Manny Woods has heard all about the so-called tough fight cities in the United States, among them Philadelphia, Los Angeles, New York and even Providence, R.I., the home of five-time world champion Vinny Paz and The Contender star Peter Manfredo Jr.
Next Friday, Woods (15-4-1, 5 KOs) hopes to show New Englanders what his home state, Florida, is all about when he faces undefeated New Haven, Conn., welterweight Jimmy Williams (10-0-1, 5 KOs) on enemy turf.
“Down here, it’s either kill or be killed, man,” said Woods, a St. Petersburg native who enters his Friday, May 13th, 2016 at Twin River Casino with back-to-back wins under his belt and victories in five of his last six fights.
“There’s so much talent around here where I’m from. You have no choice but to get better being from this area.”
Though it often fails to get mentioned among the notoriously celebrated fight regions, Florida has produced a copious amount of talent over the years.
Multi-division world champion and all-time great Roy Jones Jr. was born in Pensacola, located in the northern part of the state just east of Louisiana. Former Olympic medalist and three-time world champ Antonio Tarver hails from Orlando, 100 miles east of St. Petersburg. Keith Thurman, the reigning World Boxing Association (WBA) welterweight champ, lives just 24 miles north in Clearwater and Ronald “Winky” Wright, a former two-time junior middleweight world champion, spent his entire career in St. Petersburg despite being born and raised in the nation’s capital.
Woods never had to look far for inspiration during his first few years as a pro and now, after spending most of his career in the southeast United States fighting in Florida, Mississippi and Louisiana, the 29-year-old right-hander heads north next week to showcase his talent in front of a new audience.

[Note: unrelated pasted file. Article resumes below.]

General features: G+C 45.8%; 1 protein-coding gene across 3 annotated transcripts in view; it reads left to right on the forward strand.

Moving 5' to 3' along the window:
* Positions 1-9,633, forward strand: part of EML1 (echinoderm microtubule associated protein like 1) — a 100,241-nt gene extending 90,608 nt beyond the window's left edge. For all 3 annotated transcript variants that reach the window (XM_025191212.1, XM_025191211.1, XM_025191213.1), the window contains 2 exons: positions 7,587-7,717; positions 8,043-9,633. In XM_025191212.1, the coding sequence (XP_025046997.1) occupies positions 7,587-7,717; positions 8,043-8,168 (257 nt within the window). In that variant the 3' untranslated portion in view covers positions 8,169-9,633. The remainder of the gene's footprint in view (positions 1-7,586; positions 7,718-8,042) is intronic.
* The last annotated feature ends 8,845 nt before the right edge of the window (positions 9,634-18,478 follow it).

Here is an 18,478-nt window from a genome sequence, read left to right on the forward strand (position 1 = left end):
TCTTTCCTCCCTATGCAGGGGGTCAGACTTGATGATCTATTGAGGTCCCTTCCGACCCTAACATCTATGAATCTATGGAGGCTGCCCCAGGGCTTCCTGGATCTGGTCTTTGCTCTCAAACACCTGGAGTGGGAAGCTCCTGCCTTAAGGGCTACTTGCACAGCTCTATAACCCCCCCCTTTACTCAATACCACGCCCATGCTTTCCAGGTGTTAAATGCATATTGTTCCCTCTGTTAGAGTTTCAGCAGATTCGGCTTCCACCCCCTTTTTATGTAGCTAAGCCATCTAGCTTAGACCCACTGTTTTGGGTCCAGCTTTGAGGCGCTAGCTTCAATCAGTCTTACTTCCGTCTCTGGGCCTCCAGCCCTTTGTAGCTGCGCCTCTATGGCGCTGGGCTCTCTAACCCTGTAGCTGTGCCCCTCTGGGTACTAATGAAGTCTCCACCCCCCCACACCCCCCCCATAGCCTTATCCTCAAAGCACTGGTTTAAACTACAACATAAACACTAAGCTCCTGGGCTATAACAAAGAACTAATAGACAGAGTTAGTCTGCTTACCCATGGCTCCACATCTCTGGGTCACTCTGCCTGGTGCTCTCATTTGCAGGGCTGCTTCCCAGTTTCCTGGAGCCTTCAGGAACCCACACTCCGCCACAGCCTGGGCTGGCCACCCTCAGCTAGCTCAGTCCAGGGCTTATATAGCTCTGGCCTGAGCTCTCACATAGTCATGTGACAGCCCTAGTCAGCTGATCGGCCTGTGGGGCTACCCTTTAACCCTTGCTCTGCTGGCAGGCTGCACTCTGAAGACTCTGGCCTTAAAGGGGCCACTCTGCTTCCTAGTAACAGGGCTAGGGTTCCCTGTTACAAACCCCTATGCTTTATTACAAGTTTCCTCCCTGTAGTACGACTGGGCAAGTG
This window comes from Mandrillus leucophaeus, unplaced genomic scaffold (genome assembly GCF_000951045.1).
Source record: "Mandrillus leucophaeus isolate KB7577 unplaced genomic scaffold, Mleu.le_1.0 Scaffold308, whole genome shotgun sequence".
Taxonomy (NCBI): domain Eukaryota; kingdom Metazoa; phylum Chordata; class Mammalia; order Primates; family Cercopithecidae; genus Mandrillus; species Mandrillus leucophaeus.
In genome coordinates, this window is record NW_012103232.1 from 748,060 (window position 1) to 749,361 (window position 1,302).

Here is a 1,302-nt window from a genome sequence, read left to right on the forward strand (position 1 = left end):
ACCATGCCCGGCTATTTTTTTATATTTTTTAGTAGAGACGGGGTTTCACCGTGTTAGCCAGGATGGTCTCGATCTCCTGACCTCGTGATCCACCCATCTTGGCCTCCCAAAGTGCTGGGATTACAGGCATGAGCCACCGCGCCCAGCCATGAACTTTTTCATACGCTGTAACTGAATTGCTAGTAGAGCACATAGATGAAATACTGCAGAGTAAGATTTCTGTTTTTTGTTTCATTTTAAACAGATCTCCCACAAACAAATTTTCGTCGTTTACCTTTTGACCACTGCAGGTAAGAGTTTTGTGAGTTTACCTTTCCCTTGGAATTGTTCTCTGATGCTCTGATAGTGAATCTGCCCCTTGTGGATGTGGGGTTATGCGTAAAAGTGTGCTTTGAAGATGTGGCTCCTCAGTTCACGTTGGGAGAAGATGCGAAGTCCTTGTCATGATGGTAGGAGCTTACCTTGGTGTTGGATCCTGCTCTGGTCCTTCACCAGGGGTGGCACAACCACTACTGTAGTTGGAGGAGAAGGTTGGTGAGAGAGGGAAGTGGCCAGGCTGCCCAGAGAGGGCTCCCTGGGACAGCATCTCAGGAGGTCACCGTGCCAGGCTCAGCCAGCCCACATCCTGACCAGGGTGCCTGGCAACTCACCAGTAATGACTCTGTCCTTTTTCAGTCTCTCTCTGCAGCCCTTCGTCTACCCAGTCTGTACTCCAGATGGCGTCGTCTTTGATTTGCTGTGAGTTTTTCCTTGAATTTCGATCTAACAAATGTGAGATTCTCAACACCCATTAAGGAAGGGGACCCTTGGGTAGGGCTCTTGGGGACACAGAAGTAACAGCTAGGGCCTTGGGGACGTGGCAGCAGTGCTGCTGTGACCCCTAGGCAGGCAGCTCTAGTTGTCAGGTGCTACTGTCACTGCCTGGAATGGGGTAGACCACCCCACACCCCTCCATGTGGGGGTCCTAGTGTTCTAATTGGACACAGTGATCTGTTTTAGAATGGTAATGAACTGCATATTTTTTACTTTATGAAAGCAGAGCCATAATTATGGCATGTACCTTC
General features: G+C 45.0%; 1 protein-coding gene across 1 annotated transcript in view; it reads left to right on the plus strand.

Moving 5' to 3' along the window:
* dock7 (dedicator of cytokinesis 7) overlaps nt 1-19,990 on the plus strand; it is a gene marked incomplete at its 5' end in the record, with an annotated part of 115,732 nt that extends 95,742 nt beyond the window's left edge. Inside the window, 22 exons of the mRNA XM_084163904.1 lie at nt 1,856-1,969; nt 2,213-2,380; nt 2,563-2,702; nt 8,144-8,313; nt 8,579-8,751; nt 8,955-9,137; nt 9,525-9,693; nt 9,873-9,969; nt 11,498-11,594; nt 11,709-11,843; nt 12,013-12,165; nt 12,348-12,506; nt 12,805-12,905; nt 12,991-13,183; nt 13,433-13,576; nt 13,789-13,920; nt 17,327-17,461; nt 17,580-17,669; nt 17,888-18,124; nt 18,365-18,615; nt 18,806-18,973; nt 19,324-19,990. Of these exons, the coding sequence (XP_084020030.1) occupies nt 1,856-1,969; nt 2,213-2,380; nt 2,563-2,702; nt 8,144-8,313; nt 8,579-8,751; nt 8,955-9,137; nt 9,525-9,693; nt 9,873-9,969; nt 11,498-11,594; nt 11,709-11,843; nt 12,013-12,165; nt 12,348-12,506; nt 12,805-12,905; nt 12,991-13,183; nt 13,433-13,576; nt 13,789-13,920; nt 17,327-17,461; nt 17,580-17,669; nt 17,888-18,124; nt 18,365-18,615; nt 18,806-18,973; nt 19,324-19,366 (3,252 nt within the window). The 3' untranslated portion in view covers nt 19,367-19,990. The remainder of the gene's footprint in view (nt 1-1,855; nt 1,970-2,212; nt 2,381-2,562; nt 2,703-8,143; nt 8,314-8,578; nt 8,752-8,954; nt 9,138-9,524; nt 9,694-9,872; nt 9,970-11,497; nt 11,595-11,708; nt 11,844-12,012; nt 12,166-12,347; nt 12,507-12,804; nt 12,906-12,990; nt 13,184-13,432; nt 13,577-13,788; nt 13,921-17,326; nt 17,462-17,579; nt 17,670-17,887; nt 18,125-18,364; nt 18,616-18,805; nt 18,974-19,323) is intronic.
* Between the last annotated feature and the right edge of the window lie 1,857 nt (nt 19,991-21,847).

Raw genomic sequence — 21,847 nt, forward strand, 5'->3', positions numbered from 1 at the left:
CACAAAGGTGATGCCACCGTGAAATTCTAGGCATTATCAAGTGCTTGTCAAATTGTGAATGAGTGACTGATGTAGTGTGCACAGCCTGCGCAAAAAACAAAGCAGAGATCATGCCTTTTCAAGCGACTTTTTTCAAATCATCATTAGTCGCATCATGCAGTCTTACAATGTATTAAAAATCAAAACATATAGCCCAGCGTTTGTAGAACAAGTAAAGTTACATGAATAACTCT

“I’m bringing St. Pete to the house,” he said. “You can expect a lot of excitement.”
For Williams, the 29-year-old former football player turned boxer, this will be the toughest test of his young career. Woods is giving up nearly three inches in height, but is adept at fighting on the inside and working the body, which may be his key to success against the taller, rangier Williams.
“Many Woods brings a lot to the table,” Williams said. “It’s definitely a step-up fight for me. I think it’s a fight that will show what kind of level I’m on.”
This is perfect timing for Williams, who returns for the first time since December and just the second time in the last 15 months due to a hand injury that sidelined for almost all of 2015. He looked a bit rusty in his recent win over awkward, defensive-minded veteran Chris Gray – also of Florida – but is on the precipice of turning 30, an important milestone for all fighters looking to see where they rank among their peers.
“I think this is the fight that will show my fans and give me the confidence I need to keep taking those steps,” he said.
When he turned pro at the age of 26, a late start by most standards, no one really knew what to expect from Williams, both short- and long-term. He had dedicated most of his 20s to football, even earning tryouts with the NFL and CFL before a groin injury derailed his dreams of playing professionally. He returned to his first love, boxing, and debuted in 2013 as the swing bout on a nationally televised NBC Sports card.
With a heavy workload in his first year — six fights in just 10 months — Williams progressed rapidly. He learned from his only blemish, a majority draw against Greg Jackson in 2013, and hasn’t lost since. With his 30th birthday coming up in September, now’s the time to take that next step and see how he measures up against a fighter with a comparable resume.
Even with a minor setback last year stemming from his knockout win over Eddie Caminero momentarily slowing his momentum, Williams’ goals haven’t changed.